In order to characterize microsatellite loci, 30 individuals from each of four populations (N = 120) located in the Fort Hood Military Reservation near Killeen, TX, USA, were genotyped. The four populations, from Geocache Cave, Lost Chasm Cave, New Cave, and Sanford Pit Cave, were located on four different limestone ridges and separated by an average distance of 18.8 km (SD = 11.3 km). Individuals were genotyped using an ABI 3130 Genetic Analyzer with labeled forward primers (6-FAM, NED, HEX) and ROX 400 size standard (Applied Biosystems, www.appliedbiosystems.com). Each locus was run singly on the genetic analyzer. All loci were tested for linkage disequilibrium and deviations from Hardy-Weinberg expectations using GENEPOP 4.1.0 (Rousset 2008). A sequential Bonferroni correction (Rice 1989) was applied to correct type I error rates for multiple significance tests. Observed and expected heterozygosities were calculated by using GENALEX 6.0 (Peakall and Smouse 2006). GENEPOP was used to test for significant differentiation in allele frequencies among populations and to calculate interpopulation FSTs.
Genotyping results are summarized by locus in Table 1. All nine loci were polymorphic, with numbers of alleles ranging from 19 to 46. Observed heterozygosity ranged from 0.793 to 0.959, while expected heterozygosity values ranged from 0.854 to 0.969. Differences between observed and expected heterozygosity were due, at least in part, to having estimated heterozygosity using data pooled from four genetically differentiated populations (the Wahlund effect). Four of nine loci showed significant deviations from Hardy-Weinberg equilibrium (HWE) in at least one population. MICROCHECKER 2.2.3 (Van Oosterhout et al. 2006) analysis suggested that the presence of null alleles might explain heterozygote deficiencies for Cese2 (HE = 0.957, HO = 0.704, null allele frequency (NullF) = 0.132) and Cese9 (HE = 0.910, HO = 0.704 NullF = 0.108) in POP1, for loci Cesel (HE = 0.952, HO = 0.844, NullF = 0.057) and Cese3 (HE = 0.931, Ho = 0.719, NullF = 0.115) in POP2, and for locus Cese2 (HE = 0.945, HO = 0.793, NullF = 0.081) in POP4. There were no cases of linkage disequilibrium among loci. All allele frequencies were significantly different between pairs of populations (p ≤ 0.009), and interpopulation FSTs ranged from 0.001 to 0.014.
In this study, a suite of microsatellite DNA markers were developed for the secret cave cricket, C. secretus. These markers should provide insight into genetic diversity, gene flow, and landscape genetics in a species for which little such information is available. In a species such as C. secretus, which resides in a habitat that is difficult to access, with highly unpredictable presence and abundance among caves and over time, and that is largely nocturnal and secretive (hiding under rocks and debris) when on the surface, molecular techniques likely provide the best means for determining colonization and dispersal patterns.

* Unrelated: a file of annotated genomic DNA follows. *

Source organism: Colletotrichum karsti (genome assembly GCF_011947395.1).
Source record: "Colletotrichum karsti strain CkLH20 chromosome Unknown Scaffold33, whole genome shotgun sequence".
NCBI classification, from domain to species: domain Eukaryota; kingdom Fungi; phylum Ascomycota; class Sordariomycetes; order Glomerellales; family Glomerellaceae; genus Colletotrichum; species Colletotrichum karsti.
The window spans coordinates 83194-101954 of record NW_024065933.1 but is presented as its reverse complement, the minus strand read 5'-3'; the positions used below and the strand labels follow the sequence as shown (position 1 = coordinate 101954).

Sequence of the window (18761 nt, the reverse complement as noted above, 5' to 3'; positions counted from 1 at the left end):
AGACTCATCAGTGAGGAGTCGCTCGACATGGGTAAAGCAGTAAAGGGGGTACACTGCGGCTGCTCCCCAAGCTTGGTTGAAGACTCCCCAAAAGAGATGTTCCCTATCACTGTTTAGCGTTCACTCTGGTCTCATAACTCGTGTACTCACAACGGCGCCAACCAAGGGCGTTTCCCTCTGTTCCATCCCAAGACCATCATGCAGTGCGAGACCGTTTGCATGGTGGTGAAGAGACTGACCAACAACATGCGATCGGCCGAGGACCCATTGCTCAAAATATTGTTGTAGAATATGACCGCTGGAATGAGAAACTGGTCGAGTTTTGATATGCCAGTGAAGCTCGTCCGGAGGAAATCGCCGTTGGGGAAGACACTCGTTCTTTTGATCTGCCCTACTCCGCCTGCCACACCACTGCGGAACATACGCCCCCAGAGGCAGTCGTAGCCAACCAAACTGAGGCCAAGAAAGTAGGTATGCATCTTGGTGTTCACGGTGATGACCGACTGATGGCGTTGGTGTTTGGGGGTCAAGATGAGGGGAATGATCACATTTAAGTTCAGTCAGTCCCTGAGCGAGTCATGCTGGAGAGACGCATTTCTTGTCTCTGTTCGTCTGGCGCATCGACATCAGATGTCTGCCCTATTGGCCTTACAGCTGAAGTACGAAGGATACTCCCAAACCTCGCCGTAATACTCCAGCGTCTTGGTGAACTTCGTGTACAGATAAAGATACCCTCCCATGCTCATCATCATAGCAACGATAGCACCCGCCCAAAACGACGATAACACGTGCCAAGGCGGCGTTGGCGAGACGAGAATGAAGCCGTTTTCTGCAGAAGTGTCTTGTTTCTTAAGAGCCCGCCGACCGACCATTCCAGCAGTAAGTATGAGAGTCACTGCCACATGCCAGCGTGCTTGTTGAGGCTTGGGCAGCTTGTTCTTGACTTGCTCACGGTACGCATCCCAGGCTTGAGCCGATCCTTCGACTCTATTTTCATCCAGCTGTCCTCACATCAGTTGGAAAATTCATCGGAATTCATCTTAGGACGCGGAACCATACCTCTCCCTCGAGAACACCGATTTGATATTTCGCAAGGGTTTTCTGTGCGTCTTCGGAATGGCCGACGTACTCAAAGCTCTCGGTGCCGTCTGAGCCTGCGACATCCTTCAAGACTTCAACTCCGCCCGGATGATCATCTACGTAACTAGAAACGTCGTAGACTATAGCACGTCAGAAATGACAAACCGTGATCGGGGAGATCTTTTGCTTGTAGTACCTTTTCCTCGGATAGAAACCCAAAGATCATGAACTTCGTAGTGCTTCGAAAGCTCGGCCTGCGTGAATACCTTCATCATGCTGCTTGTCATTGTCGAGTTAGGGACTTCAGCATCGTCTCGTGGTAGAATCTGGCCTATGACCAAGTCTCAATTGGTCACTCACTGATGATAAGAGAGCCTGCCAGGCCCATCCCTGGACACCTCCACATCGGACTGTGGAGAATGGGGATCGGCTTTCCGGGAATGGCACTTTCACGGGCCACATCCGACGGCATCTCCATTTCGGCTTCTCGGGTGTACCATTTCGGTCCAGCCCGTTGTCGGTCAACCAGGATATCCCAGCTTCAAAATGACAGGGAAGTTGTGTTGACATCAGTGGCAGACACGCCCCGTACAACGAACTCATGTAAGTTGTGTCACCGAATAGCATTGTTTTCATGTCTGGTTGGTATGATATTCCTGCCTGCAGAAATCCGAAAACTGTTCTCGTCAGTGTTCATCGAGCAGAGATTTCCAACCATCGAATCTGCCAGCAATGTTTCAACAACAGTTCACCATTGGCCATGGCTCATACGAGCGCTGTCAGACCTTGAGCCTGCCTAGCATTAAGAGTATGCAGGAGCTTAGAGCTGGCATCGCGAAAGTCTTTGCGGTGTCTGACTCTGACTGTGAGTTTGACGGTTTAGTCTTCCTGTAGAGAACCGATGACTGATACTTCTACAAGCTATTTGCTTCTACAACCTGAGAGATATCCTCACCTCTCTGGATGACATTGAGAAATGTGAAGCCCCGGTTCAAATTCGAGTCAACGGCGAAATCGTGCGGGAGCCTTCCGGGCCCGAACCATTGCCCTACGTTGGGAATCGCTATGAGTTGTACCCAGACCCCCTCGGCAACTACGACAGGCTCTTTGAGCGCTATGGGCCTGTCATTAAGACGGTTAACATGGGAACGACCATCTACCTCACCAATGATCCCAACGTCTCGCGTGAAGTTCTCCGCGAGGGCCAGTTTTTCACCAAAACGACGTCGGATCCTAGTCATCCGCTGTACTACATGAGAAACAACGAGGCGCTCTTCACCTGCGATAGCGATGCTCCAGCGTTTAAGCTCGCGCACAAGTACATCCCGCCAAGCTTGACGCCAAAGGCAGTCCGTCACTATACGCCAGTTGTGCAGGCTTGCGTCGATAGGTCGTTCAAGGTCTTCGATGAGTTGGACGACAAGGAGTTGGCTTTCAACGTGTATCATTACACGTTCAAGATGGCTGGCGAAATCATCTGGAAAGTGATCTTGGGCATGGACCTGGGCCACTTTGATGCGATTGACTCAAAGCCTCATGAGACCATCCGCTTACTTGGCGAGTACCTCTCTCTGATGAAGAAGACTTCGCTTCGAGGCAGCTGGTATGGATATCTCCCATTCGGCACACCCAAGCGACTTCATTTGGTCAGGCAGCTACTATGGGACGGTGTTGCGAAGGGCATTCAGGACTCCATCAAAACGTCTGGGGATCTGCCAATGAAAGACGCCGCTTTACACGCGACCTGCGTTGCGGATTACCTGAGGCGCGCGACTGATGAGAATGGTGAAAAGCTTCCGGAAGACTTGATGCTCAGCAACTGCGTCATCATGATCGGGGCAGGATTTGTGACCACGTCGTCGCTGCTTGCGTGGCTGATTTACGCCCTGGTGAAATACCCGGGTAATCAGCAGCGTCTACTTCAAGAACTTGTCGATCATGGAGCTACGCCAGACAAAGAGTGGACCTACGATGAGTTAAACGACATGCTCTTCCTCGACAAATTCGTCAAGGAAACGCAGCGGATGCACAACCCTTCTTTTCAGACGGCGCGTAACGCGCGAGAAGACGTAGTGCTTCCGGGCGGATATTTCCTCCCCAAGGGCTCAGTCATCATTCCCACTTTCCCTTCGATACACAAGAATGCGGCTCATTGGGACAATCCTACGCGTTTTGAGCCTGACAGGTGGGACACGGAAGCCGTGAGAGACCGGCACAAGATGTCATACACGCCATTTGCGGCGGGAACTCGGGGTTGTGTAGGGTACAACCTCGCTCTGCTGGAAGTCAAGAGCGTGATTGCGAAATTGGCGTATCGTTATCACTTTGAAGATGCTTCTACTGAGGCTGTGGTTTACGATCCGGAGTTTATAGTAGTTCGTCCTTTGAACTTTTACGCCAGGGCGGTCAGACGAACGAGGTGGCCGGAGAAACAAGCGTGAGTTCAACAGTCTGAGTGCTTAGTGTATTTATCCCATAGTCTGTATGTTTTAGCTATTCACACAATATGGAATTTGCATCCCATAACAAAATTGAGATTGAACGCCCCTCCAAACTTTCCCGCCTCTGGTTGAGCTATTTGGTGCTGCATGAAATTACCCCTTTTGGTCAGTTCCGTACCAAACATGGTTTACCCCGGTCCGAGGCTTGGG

Four of nine microsatellite markers showed genotypic frequencies that deviated from those frequencies expected under HWE. Population substructure, inbreeding, or technical artifacts (e.g., null alleles) could be the cause for these deviations. Additional populations should be examined to determine if these loci consistently show evidence of null alleles and deviations from HWE. No evidence of deviations from HWE expectations for the other five loci was found. Although care should be used when including loci with null alleles in some analyses, the resulting bias is often small (Carlsson 2008), and methods exist allowing their inclusion in several estimators of genetic parameters (van Oosterhout et al. 2004; Chapuis and Estoup 2007).
Locus name followed by repeat motif present in sequenced fragment, primer sequences with designated fluorescent dye, primer annealing temperature (TA), and size range of alleles in base pairs (range). Also, number of alleles (Na), observed heterozygosity (Ho), and expected heterozygosity (HE) based on combined data from four populations of Ceuthophilus secretus are reported. Differences in Ho and HE can be at least partly explained by the Wahlund Effect.
Special thanks are extended to W. C. Larsen, J. K. Krejca, and Zara Environmental LLC, as well as C. E. Pekins and the Fort Hood Natural Resources Branch, for their assistance in specimen collection. Thanks are also extended to M. R. Carr for assistance with manuscript preparation. This research was funded by the Research, Development, Test and Evaluation (6.1) Basic Research Program in Environmental Quality, as administered by the U.S. Army Engineer Research & Development Center.